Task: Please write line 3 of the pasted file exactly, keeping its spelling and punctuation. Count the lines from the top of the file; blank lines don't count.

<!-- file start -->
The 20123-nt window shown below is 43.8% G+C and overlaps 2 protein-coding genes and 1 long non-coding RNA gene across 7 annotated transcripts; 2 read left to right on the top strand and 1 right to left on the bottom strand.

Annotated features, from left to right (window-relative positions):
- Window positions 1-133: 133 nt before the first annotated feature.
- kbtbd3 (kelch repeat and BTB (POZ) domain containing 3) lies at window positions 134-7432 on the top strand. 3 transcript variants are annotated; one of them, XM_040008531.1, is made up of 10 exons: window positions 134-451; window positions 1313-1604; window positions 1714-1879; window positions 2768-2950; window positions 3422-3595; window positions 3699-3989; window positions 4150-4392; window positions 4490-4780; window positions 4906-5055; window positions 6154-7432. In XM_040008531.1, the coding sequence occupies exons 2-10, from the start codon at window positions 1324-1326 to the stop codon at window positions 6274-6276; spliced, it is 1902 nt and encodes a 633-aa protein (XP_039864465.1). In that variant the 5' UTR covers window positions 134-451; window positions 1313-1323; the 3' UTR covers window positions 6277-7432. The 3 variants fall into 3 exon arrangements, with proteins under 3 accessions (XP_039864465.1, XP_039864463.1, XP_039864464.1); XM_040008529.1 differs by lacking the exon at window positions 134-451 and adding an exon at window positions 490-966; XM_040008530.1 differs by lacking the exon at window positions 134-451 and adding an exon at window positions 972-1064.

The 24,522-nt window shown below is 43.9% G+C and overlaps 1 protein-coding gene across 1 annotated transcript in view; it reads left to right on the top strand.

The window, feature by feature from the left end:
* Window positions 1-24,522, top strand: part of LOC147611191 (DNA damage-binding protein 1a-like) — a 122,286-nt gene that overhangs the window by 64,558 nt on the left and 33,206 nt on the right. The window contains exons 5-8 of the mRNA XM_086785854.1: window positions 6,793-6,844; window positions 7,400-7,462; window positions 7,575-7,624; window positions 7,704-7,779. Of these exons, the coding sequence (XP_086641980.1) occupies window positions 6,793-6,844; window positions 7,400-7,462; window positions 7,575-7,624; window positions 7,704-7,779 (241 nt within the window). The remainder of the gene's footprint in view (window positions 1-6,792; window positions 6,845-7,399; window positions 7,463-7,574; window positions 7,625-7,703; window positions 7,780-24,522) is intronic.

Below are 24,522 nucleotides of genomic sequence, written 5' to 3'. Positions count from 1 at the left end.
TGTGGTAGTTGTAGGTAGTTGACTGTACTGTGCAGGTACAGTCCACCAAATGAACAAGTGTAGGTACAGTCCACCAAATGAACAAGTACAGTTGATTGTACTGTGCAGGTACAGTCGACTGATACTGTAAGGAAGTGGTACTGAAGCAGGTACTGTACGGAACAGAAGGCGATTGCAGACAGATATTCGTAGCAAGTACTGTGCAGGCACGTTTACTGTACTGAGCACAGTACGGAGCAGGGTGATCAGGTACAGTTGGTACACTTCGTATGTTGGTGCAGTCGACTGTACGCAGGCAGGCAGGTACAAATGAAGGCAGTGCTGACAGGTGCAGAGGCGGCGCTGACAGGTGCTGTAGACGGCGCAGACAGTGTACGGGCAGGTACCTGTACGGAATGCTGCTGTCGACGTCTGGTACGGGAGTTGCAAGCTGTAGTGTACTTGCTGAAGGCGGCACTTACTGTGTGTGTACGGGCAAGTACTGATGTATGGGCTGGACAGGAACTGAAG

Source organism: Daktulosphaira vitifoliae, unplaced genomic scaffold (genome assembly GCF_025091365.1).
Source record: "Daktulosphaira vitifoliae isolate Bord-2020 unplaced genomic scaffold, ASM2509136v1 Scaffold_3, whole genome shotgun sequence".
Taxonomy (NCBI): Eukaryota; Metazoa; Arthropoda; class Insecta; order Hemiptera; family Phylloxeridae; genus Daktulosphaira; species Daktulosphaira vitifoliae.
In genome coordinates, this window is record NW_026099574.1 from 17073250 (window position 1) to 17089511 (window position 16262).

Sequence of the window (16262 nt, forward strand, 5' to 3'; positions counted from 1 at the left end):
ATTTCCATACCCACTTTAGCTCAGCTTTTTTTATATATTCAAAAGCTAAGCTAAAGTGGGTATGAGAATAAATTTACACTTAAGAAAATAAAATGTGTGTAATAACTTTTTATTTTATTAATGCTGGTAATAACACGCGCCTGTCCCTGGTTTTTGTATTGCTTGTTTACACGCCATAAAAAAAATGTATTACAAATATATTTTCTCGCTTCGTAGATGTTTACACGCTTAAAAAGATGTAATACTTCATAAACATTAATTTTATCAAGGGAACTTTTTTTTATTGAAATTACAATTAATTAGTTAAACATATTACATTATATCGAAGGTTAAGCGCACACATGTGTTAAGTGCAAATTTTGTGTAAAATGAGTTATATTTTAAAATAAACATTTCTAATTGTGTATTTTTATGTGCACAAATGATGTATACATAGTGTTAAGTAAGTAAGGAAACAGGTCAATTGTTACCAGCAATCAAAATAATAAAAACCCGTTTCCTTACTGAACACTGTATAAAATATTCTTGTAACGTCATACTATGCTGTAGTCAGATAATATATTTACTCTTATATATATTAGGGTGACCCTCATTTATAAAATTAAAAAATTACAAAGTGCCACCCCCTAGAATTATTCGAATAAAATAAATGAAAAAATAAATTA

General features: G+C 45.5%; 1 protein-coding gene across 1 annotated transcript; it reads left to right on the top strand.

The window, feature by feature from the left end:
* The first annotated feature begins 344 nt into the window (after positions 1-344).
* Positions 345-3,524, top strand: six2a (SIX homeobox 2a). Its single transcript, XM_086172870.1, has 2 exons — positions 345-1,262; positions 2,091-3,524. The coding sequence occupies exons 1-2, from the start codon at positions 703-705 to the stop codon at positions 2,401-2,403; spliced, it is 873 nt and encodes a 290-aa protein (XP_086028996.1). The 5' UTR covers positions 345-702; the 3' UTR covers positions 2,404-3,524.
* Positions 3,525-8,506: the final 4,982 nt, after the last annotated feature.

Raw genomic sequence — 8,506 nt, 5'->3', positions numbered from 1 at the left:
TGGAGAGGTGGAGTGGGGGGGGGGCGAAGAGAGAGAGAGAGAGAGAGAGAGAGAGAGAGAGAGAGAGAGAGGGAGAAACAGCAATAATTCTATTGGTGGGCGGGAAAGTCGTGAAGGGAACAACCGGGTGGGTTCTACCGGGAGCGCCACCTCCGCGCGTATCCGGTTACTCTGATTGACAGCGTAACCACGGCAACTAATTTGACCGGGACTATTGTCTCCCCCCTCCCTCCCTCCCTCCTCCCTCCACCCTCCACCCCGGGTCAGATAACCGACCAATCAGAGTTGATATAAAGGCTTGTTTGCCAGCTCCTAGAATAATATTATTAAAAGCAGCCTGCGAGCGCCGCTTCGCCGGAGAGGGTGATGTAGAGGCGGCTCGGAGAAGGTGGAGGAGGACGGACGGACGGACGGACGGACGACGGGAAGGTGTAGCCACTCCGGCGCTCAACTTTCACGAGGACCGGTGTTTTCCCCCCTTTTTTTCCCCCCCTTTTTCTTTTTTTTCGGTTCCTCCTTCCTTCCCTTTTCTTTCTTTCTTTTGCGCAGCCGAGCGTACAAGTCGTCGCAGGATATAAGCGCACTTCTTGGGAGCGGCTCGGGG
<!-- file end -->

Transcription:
- Window positions 1-133: 133 nt before the first annotated feature.